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November Issue 2003
Jackson Gallery in Aiken, SC, Presents International Show
With Figuration: An International Group Show, the Jackson Gallery in Aiken, SC, is presenting one of the main events of the season on South Carolina's gallery scene. The show will present both artists of international fame and with regional reputations from the East Coast, specifically South Carolina, the West Coast, Mexico, Spain, Germany, and the Netherlands from Nov. 20 through Jan. 8, 2004.
"We have pulled together a lively show," gallery owner Bill Jackson said. "All the work will in one way or another deal with the human figure, but the number of approaches will be as varied as the number of artists in the exhibition. It'll be an exciting show. It also will be a show with art for any budget. Some works of art will be a few hundred dollars, others will be several thousands of dollars. With the holiday season approaching, we wanted to make it as easy as possible for people in the Aiken and Augusta, GA, area to think about art when they buy presents for their loved ones."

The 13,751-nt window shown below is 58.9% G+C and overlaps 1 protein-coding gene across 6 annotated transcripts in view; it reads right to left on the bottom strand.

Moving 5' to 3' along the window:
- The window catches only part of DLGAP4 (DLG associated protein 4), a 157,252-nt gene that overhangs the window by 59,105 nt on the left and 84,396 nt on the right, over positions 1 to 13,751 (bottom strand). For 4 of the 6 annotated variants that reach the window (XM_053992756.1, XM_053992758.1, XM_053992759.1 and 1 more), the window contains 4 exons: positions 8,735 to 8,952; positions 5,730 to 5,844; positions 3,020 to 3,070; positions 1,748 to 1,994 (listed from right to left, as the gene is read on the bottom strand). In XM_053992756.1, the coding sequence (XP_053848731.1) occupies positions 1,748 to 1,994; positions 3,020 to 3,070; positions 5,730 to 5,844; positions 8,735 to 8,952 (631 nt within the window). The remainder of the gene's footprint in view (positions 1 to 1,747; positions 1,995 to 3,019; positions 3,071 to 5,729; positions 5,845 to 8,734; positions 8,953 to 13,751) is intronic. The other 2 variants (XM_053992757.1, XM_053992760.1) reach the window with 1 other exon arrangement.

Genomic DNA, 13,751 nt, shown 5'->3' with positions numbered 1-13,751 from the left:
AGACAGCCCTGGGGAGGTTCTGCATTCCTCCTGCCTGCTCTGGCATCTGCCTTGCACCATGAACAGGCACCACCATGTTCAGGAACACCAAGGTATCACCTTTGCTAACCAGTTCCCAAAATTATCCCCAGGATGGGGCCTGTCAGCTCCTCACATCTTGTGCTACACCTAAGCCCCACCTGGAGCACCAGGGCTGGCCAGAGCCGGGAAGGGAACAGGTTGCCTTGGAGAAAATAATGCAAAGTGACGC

The show opens on Thursday, Nov. 20, from 6-9pm as part of Aiken's "Art After Hours," which takes place every third Thursday of the month during Fall 2003 and Spring 2004. Several downtown galleries and artists' studios will be open, and downtown restaurants will have extended hours.
The Jackson Gallery show will include work by Jeff Donovan (SC), Luis Filcer (Mexico), Tonya Gregg (SC), Michael Hale (SC), Klaus Hartmann (Germany), Margie Lee (OR), Eric Miller (SC/PA) Andres Nagel (Spain), Kees Salentijn (The Netherlands), and the late Lucretia van Horn (CA). Several artists are expected to attend the opening.